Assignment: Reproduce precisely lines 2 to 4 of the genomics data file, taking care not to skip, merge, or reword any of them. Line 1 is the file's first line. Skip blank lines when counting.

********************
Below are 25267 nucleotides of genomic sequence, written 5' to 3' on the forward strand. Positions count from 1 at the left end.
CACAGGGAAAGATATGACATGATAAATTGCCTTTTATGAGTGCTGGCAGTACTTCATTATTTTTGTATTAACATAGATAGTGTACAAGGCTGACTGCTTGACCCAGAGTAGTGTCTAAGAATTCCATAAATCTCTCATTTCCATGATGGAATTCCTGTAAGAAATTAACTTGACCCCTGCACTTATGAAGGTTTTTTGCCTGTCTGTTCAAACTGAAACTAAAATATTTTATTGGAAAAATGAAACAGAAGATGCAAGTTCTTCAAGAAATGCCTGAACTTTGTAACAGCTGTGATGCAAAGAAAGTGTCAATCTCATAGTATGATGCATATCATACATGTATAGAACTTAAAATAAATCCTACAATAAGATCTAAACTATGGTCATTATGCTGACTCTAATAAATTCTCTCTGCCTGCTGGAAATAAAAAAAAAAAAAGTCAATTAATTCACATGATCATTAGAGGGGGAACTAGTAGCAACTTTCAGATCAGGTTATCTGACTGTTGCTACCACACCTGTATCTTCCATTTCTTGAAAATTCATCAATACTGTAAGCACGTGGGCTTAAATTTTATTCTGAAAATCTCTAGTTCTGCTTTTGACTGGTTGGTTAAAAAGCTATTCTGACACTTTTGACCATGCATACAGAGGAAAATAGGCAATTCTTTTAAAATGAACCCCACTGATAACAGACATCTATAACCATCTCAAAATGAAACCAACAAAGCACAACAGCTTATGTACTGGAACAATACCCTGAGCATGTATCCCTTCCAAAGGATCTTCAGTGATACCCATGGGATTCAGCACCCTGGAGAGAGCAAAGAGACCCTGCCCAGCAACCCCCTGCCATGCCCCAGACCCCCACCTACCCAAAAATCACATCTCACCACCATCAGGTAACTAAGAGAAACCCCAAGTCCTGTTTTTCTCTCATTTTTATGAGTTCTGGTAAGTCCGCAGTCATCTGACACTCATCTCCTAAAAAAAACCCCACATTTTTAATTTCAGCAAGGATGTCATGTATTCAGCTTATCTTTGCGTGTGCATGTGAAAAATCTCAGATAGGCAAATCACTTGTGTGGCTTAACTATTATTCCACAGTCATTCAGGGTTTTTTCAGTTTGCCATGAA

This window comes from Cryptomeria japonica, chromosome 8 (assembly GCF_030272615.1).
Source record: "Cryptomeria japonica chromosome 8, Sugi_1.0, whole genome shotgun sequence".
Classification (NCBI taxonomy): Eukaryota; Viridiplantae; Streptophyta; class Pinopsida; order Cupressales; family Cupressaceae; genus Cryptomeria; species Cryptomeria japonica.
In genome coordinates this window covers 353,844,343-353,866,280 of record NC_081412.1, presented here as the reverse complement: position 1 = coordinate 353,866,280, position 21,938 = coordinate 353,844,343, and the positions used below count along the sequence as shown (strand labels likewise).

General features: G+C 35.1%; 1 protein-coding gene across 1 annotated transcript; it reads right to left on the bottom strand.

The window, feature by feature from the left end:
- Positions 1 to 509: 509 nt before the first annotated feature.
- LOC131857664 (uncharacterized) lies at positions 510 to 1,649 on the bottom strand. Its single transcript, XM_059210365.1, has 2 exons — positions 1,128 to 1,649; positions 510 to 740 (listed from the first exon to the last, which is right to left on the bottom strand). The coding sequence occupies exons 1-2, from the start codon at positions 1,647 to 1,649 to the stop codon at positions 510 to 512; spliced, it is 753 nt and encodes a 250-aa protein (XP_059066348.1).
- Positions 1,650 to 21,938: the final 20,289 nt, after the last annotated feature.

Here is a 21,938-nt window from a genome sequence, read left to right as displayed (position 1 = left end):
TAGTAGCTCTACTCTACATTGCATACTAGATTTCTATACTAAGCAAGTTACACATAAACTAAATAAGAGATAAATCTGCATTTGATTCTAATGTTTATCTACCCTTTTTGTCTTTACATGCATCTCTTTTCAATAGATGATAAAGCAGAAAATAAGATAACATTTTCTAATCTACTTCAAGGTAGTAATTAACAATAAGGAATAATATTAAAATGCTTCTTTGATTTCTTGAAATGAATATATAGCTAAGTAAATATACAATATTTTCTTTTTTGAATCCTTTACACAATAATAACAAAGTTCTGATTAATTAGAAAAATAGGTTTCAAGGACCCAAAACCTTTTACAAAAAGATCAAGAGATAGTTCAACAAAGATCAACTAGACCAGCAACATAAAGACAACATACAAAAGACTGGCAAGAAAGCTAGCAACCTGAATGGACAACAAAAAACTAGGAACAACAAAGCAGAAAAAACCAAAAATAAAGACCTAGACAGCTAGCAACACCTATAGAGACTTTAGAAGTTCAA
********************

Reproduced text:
CACAGGGAAAGATATGACATGATAAATTGCCTTTTATGAGTGCTGGCAGTACTTCATTATTTTTGTATTAACATAGATAGTGTACAAGGCTGACTGCTTGACCCAGAGTAGTGTCTAAGAATTCCATAAATCTCTCATTTCCATGATGGAATTCCTGTAAGAAATTAACTTGACCCCTGCACTTATGAAGGTTTTTTGCCTGTCTGTTCAAACTGAAACTAAAATATTTTATTGGAAAAATGAAACAGAAGATGCAAGTTCTTCAAGAAATGCCTGAACTTTGTAACAGCTGTGATGCAAAGAAAGTGTCAATCTCATAGTATGATGCATATCATACATGTATAGAACTTAAAATAAATCCTACAATAAGATCTAAACTATGGTCATTATGCTGACTCTAATAAATTCTCTCTGCCTGCTGGAAATAAAAAAAAAAAAAGTCAATTAATTCACATGATCATTAGAGGGGGAACTAGTAGCAACTTTCAGATCAGGTTATCTGACTGTTGCTACCACACCTGTATCTTCCATTTCTTGAAAATTCATCAATACTGTAAGCACGTGGGCTTAAATTTTATTCTGAAAATCTCTAGTTCTGCTTTTGACTGGTTGGTTAAAAAGCTATTCTGACACTTTTGACCATGCATACAGAGGAAAATAGGCAATTCTTTTAAAATGAACCCCACTGATAACAGACATCTATAACCATCTCAAAATGAAACCAACAAAGCACAACAGCTTATGTACTGGAACAATACCCTGAGCATGTATCCCTTCCAAAGGATCTTCAGTGATACCCATGGGATTCAGCACCCTGGAGAGAGCAAAGAGACCCTGCCCAGCAACCCCCTGCCATGCCCCAGACCCCCACCTACCCAAAAATCACATCTCACCACCATCAGGTAACTAAGAGAAACCCCAAGTCCTGTTTTTCTCTCATTTTTATGAGTTCTGGTAAGTCCGCAGTCATCTGACACTCATCTCCTAAAAAAAACCCCACATTTTTAATTTCAGCAAGGATGTCATGTATTCAGCTTATCTTTGCGTGTGCATGTGAAAAATCTCAGATAGGCAAATCACTTGTGTGGCTTAACTATTATTCCACAGTCATTCAGGGTTTTTTCAGTTTGCCATGAA

This window comes from Cryptomeria japonica, chromosome 8 (assembly GCF_030272615.1).
Source record: "Cryptomeria japonica chromosome 8, Sugi_1.0, whole genome shotgun sequence".